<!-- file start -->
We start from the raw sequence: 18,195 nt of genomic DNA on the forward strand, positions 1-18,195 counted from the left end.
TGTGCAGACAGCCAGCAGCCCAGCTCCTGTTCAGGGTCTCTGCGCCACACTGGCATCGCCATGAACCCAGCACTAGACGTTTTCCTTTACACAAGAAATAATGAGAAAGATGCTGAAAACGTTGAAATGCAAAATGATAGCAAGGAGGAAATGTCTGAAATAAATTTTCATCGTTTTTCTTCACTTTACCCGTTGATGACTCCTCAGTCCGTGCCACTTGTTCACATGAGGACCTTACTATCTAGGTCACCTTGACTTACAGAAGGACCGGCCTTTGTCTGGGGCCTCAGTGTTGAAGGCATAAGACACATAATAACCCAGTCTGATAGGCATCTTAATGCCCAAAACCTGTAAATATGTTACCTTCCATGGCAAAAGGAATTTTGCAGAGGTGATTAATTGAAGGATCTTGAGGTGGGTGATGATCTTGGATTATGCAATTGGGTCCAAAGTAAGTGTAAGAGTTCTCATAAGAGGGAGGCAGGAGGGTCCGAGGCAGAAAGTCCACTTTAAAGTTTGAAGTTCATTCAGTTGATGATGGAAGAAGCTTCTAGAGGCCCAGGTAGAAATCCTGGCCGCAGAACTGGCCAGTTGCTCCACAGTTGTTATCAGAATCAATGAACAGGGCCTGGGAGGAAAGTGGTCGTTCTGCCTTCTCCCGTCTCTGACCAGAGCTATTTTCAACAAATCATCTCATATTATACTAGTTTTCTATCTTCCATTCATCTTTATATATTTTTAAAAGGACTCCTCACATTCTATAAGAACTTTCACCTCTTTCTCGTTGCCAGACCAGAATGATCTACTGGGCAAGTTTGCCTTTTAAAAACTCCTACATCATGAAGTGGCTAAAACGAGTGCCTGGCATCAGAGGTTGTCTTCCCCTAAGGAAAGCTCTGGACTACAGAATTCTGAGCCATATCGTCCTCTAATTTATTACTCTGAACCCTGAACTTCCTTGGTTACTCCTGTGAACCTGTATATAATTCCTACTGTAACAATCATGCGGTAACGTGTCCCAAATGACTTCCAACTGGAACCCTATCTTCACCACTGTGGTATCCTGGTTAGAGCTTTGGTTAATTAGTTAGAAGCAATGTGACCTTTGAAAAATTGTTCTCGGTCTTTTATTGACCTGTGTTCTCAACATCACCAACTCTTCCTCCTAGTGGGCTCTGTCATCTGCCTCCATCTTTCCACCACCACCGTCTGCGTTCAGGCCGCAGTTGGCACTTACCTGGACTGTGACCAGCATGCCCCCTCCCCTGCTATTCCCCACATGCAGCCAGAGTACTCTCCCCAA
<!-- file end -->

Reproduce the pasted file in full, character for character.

We start from the raw sequence: 18,195 nt of genomic DNA on the forward strand, positions 1-18,195 counted from the left end.
TGTGCAGACAGCCAGCAGCCCAGCTCCTGTTCAGGGTCTCTGCGCCACACTGGCATCGCCATGAACCCAGCACTAGACGTTTTCCTTTACACAAGAAATAATGAGAAAGATGCTGAAAACGTTGAAATGCAAAATGATAGCAAGGAGGAAATGTCTGAAATAAATTTTCATCGTTTTTCTTCACTTTACCCGTTGATGACTCCTCAGTCCGTGCCACTTGTTCACATGAGGACCTTACTATCTAGGTCACCTTGACTTACAGAAGGACCGGCCTTTGTCTGGGGCCTCAGTGTTGAAGGCATAAGACACATAATAACCCAGTCTGATAGGCATCTTAATGCCCAAAACCTGTAAATATGTTACCTTCCATGGCAAAAGGAATTTTGCAGAGGTGATTAATTGAAGGATCTTGAGGTGGGTGATGATCTTGGATTATGCAATTGGGTCCAAAGTAAGTGTAAGAGTTCTCATAAGAGGGAGGCAGGAGGGTCCGAGGCAGAAAGTCCACTTTAAAGTTTGAAGTTCATTCAGTTGATGATGGAAGAAGCTTCTAGAGGCCCAGGTAGAAATCCTGGCCGCAGAACTGGCCAGTTGCTCCACAGTTGTTATCAGAATCAATGAACAGGGCCTGGGAGGAAAGTGGTCGTTCTGCCTTCTCCCGTCTCTGACCAGAGCTATTTTCAACAAATCATCTCATATTATACTAGTTTTCTATCTTCCATTCATCTTTATATATTTTTAAAAGGACTCCTCACATTCTATAAGAACTTTCACCTCTTTCTCGTTGCCAGACCAGAATGATCTACTGGGCAAGTTTGCCTTTTAAAAACTCCTACATCATGAAGTGGCTAAAACGAGTGCCTGGCATCAGAGGTTGTCTTCCCCTAAGGAAAGCTCTGGACTACAGAATTCTGAGCCATATCGTCCTCTAATTTATTACTCTGAACCCTGAACTTCCTTGGTTACTCCTGTGAACCTGTATATAATTCCTACTGTAACAATCATGCGGTAACGTGTCCCAAATGACTTCCAACTGGAACCCTATCTTCACCACTGTGGTATCCTGGTTAGAGCTTTGGTTAATTAGTTAGAAGCAATGTGACCTTTGAAAAATTGTTCTCGGTCTTTTATTGACCTGTGTTCTCAACATCACCAACTCTTCCTCCTAGTGGGCTCTGTCATCTGCCTCCATCTTTCCACCACCACCGTCTGCGTTCAGGCCGCAGTTGGCACTTACCTGGACTGTGACCAGCATGCCCCCTCCCCTGCTATTCCCCACATGCAGCCAGAGTACTCTCCCCAA